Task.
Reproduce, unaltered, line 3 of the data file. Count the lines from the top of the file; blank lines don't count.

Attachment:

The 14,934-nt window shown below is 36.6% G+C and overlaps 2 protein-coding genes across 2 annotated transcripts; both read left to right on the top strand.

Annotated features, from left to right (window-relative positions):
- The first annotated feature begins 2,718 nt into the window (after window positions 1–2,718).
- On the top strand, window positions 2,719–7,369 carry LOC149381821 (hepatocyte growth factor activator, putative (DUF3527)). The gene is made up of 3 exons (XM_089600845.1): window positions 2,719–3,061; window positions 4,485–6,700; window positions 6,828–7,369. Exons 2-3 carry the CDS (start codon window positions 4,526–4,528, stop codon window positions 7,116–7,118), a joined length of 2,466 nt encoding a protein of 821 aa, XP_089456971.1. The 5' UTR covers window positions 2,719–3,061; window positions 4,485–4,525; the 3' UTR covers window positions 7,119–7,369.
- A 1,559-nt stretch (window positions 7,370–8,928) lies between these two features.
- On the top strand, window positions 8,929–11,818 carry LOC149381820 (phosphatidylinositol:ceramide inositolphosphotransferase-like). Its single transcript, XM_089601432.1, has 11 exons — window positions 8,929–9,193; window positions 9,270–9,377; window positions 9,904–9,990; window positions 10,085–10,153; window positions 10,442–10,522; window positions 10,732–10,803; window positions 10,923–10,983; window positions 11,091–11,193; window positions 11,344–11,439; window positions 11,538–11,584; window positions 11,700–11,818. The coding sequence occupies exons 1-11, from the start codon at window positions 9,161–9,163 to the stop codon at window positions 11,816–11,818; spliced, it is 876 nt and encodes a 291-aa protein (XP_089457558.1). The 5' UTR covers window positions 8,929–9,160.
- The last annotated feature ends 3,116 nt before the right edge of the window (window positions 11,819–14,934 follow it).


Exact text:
- The first annotated feature begins 2,718 nt into the window (after window positions 1–2,718).